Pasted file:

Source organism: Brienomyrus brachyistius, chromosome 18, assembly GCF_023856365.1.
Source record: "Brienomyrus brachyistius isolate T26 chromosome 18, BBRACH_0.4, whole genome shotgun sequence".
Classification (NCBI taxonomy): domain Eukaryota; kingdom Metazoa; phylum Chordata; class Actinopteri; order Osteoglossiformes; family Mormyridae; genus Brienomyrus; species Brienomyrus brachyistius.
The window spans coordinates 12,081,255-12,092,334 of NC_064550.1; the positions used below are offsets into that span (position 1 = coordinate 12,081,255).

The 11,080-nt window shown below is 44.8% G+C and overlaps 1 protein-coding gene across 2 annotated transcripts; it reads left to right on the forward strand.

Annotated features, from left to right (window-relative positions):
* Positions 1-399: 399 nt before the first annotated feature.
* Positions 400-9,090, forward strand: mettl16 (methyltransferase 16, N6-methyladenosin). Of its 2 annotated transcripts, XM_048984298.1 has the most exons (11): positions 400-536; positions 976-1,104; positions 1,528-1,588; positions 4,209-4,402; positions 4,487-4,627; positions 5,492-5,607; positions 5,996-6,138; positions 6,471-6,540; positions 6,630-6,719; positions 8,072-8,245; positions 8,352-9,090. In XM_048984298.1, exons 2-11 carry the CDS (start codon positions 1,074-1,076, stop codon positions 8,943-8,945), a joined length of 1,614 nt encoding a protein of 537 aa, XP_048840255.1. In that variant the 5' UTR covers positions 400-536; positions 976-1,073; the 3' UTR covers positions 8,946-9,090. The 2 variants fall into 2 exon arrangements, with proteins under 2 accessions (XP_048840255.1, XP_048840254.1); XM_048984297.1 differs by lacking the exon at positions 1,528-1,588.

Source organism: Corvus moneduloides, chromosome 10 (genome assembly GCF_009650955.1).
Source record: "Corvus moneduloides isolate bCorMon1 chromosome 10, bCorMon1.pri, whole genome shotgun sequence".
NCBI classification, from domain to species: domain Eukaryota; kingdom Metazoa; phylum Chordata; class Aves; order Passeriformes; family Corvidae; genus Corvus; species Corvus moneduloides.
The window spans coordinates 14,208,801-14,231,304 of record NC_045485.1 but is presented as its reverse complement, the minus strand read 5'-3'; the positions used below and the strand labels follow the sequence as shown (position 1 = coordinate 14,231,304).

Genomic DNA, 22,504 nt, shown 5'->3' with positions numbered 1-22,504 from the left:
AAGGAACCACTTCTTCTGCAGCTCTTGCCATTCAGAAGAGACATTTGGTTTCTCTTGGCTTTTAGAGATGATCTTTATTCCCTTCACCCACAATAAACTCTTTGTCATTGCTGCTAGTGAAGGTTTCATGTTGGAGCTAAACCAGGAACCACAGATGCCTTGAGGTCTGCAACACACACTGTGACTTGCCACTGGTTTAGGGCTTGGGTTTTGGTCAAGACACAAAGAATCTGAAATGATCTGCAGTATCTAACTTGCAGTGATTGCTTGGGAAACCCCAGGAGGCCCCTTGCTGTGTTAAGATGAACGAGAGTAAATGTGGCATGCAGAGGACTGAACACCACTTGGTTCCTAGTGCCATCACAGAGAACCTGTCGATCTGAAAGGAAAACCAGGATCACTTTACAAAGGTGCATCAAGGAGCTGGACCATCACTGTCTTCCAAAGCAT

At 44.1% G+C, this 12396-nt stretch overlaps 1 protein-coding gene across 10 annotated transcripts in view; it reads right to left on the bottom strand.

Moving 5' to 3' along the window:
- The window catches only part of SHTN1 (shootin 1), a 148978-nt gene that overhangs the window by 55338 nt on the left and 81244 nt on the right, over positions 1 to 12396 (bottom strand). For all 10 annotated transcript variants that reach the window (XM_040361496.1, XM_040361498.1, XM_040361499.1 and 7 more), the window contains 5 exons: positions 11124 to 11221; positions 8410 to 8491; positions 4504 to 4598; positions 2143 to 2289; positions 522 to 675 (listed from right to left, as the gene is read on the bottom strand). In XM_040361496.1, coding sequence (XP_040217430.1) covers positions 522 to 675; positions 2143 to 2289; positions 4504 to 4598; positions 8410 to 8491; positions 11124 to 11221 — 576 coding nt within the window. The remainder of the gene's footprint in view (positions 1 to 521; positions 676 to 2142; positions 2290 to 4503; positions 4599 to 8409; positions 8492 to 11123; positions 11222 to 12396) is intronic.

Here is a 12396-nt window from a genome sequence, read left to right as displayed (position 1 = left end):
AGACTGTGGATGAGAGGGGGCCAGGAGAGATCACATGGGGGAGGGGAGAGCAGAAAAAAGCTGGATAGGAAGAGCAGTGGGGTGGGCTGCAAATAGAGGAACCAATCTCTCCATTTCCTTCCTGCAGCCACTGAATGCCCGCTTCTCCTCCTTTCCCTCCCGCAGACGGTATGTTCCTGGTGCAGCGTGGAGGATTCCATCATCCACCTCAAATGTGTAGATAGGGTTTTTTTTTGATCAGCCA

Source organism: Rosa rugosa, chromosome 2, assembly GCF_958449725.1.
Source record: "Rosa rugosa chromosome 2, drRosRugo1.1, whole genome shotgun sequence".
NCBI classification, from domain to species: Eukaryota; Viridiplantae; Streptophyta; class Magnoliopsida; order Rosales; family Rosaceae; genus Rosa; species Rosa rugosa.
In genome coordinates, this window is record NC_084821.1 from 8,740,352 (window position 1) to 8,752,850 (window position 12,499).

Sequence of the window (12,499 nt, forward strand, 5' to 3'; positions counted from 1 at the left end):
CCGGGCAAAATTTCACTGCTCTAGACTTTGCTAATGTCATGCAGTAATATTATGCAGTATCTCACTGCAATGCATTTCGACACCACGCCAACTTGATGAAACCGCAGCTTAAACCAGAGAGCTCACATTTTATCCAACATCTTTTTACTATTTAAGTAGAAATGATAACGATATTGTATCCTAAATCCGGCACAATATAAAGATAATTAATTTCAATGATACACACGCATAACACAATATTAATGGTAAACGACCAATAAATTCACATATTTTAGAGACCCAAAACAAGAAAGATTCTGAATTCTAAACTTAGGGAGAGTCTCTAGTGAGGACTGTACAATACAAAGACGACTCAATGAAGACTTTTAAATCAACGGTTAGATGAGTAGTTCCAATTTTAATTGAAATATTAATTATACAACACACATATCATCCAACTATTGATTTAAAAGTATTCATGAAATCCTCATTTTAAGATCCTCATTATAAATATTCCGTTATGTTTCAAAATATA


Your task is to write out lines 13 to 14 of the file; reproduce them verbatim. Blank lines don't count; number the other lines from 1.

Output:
Genomic DNA, 22,504 nt, shown 5'->3' with positions numbered 1-22,504 from the left:
AAGGAACCACTTCTTCTGCAGCTCTTGCCATTCAGAAGAGACATTTGGTTTCTCTTGGCTTTTAGAGATGATCTTTATTCCCTTCACCCACAATAAACTCTTTGTCATTGCTGCTAGTGAAGGTTTCATGTTGGAGCTAAACCAGGAACCACAGATGCCTTGAGGTCTGCAACACACACTGTGACTTGCCACTGGTTTAGGGCTTGGGTTTTGGTCAAGACACAAAGAATCTGAAATGATCTGCAGTATCTAACTTGCAGTGATTGCTTGGGAAACCCCAGGAGGCCCCTTGCTGTGTTAAGATGAACGAGAGTAAATGTGGCATGCAGAGGACTGAACACCACTTGGTTCCTAGTGCCATCACAGAGAACCTGTCGATCTGAAAGGAAAACCAGGATCACTTTACAAAGGTGCATCAAGGAGCTGGACCATCACTGTCTTCCAAAGCAT